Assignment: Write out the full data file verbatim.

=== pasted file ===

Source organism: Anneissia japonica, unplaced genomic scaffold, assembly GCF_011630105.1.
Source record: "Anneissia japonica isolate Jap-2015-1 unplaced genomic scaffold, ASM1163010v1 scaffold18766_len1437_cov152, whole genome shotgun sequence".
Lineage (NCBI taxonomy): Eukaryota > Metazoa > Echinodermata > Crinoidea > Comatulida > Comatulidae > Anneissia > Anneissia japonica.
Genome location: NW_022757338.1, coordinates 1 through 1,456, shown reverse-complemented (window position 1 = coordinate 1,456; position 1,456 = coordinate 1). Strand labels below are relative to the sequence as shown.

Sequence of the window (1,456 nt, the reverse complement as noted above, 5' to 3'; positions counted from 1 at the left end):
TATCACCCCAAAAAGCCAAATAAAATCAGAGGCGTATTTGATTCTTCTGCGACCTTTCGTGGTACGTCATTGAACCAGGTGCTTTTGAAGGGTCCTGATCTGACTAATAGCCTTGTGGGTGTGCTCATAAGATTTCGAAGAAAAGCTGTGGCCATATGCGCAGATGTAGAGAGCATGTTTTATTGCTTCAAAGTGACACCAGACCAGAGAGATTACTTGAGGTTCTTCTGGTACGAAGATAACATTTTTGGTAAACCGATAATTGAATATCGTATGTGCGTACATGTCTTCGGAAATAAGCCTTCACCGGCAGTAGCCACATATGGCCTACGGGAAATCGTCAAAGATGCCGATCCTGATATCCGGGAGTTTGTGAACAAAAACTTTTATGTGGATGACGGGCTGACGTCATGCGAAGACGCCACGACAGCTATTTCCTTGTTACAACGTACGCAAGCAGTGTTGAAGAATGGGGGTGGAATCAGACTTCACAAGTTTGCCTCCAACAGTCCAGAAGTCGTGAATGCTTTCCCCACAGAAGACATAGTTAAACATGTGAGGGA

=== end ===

Source organism: Anneissia japonica, unplaced genomic scaffold, assembly GCF_011630105.1.
Source record: "Anneissia japonica isolate Jap-2015-1 unplaced genomic scaffold, ASM1163010v1 scaffold18766_len1437_cov152, whole genome shotgun sequence".
Lineage (NCBI taxonomy): Eukaryota > Metazoa > Echinodermata > Crinoidea > Comatulida > Comatulidae > Anneissia > Anneissia japonica.
Genome location: NW_022757338.1, coordinates 1 through 1,456, shown reverse-complemented (window position 1 = coordinate 1,456; position 1,456 = coordinate 1). Strand labels below are relative to the sequence as shown.

Sequence of the window (1,456 nt, the reverse complement as noted above, 5' to 3'; positions counted from 1 at the left end):
TATCACCCCAAAAAGCCAAATAAAATCAGAGGCGTATTTGATTCTTCTGCGACCTTTCGTGGTACGTCATTGAACCAGGTGCTTTTGAAGGGTCCTGATCTGACTAATAGCCTTGTGGGTGTGCTCATAAGATTTCGAAGAAAAGCTGTGGCCATATGCGCAGATGTAGAGAGCATGTTTTATTGCTTCAAAGTGACACCAGACCAGAGAGATTACTTGAGGTTCTTCTGGTACGAAGATAACATTTTTGGTAAACCGATAATTGAATATCGTATGTGCGTACATGTCTTCGGAAATAAGCCTTCACCGGCAGTAGCCACATATGGCCTACGGGAAATCGTCAAAGATGCCGATCCTGATATCCGGGAGTTTGTGAACAAAAACTTTTATGTGGATGACGGGCTGACGTCATGCGAAGACGCCACGACAGCTATTTCCTTGTTACAACGTACGCAAGCAGTGTTGAAGAATGGGGGTGGAATCAGACTTCACAAGTTTGCCTCCAACAGTCCAGAAGTCGTGAATGCTTTCCCCACAGAAGACATAGTTAAACATGTGAGGGA